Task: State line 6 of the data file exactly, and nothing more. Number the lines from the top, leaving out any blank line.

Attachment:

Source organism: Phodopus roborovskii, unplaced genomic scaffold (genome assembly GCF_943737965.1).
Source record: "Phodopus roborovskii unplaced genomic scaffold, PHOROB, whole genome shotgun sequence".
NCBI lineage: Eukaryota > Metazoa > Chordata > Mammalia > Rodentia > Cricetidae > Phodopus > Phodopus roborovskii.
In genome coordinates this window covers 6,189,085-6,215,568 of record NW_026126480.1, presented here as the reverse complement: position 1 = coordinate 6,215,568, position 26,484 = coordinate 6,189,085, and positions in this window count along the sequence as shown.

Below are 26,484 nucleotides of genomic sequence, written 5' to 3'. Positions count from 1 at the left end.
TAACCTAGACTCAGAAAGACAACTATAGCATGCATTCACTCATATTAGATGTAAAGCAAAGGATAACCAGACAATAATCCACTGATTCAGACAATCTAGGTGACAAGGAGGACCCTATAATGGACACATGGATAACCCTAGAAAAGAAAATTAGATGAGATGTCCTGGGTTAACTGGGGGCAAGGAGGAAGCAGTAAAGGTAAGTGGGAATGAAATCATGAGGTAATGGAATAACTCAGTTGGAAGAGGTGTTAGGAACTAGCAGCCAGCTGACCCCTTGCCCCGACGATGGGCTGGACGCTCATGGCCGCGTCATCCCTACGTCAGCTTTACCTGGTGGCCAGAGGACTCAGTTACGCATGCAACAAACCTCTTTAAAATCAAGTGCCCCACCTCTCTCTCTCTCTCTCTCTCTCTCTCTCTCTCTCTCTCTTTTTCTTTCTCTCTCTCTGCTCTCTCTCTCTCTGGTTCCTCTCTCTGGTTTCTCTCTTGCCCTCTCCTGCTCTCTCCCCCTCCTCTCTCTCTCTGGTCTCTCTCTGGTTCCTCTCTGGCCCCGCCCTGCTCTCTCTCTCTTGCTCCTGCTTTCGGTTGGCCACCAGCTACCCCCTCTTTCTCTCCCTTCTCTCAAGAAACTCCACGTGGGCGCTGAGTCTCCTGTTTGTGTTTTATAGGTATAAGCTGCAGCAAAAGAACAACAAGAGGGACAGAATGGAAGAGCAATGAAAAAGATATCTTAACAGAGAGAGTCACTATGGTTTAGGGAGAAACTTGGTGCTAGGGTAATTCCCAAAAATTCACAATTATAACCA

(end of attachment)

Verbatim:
TAACCTAGACTCAGAAAGACAACTATAGCATGCATTCACTCATATTAGATGTAAAGCAAAGGATAACCAGACAATAATCCACTGATTCAGACAATCTAGGTGACAAGGAGGACCCTATAATGGACACATGGATAACCCTAGAAAAGAAAATTAGATGAGATGTCCTGGGTTAACTGGGGGCAAGGAGGAAGCAGTAAAGGTAAGTGGGAATGAAATCATGAGGTAATGGAATAACTCAGTTGGAAGAGGTGTTAGGAACTAGCAGCCAGCTGACCCCTTGCCCCGACGATGGGCTGGACGCTCATGGCCGCGTCATCCCTACGTCAGCTTTACCTGGTGGCCAGAGGACTCAGTTACGCATGCAACAAACCTCTTTAAAATCAAGTGCCCCACCTCTCTCTCTCTCTCTCTCTCTCTCTCTCTCTCTCTCTCTTTTTCTTTCTCTCTCTCTGCTCTCTCTCTCTCTGGTTCCTCTCTCTGGTTTCTCTCTTGCCCTCTCCTGCTCTCTCCCCCTCCTCTCTCTCTCTGGTCTCTCTCTGGTTCCTCTCTGGCCCCGCCCTGCTCTCTCTCTCTTGCTCCTGCTTTCGGTTGGCCACCAGCTACCCCCTCTTTCTCTCCCTTCTCTCAAGAAACTCCACGTGGGCGCTGAGTCTCCTGTTTGTGTTTTATAGGTATAAGCTGCAGCAAAAGAACAACAAGAGGGACAGAATGGAAGAGCAATGAAAAAGATATCTTAACAGAGAGAGTCACTATGGTTTAGGGAGAAACTTGGTGCTAGGGTAATTCCCAAAAATTCACAATTATAACCA